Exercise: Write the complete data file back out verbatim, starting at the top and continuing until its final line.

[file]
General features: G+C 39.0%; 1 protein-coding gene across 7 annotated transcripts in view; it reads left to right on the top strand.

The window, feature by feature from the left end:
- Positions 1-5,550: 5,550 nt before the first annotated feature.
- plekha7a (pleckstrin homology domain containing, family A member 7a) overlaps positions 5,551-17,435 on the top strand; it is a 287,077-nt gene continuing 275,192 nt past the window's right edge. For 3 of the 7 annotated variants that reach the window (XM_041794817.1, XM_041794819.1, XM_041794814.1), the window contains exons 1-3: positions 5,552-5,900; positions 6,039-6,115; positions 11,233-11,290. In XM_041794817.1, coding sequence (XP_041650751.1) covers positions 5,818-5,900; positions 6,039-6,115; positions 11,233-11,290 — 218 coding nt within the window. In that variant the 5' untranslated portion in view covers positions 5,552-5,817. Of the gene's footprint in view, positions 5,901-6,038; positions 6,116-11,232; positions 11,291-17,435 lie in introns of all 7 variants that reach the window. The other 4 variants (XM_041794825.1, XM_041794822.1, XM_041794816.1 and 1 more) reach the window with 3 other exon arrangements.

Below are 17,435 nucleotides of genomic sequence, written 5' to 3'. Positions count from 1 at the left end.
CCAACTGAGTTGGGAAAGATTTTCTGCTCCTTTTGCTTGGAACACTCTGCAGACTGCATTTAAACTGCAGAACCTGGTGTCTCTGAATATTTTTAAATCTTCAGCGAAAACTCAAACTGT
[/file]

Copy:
General features: G+C 39.0%; 1 protein-coding gene across 7 annotated transcripts in view; it reads left to right on the top strand.

The window, feature by feature from the left end:
- Positions 1-5,550: 5,550 nt before the first annotated feature.
- plekha7a (pleckstrin homology domain containing, family A member 7a) overlaps positions 5,551-17,435 on the top strand; it is a 287,077-nt gene continuing 275,192 nt past the window's right edge. For 3 of the 7 annotated variants that reach the window (XM_041794817.1, XM_041794819.1, XM_041794814.1), the window contains exons 1-3: positions 5,552-5,900; positions 6,039-6,115; positions 11,233-11,290. In XM_041794817.1, coding sequence (XP_041650751.1) covers positions 5,818-5,900; positions 6,039-6,115; positions 11,233-11,290 — 218 coding nt within the window. In that variant the 5' untranslated portion in view covers positions 5,552-5,817. Of the gene's footprint in view, positions 5,901-6,038; positions 6,116-11,232; positions 11,291-17,435 lie in introns of all 7 variants that reach the window. The other 4 variants (XM_041794825.1, XM_041794822.1, XM_041794816.1 and 1 more) reach the window with 3 other exon arrangements.

Below are 17,435 nucleotides of genomic sequence, written 5' to 3'. Positions count from 1 at the left end.
CCAACTGAGTTGGGAAAGATTTTCTGCTCCTTTTGCTTGGAACACTCTGCAGACTGCATTTAAACTGCAGAACCTGGTGTCTCTGAATATTTTTAAATCTTCAGCGAAAACTCAAACTGT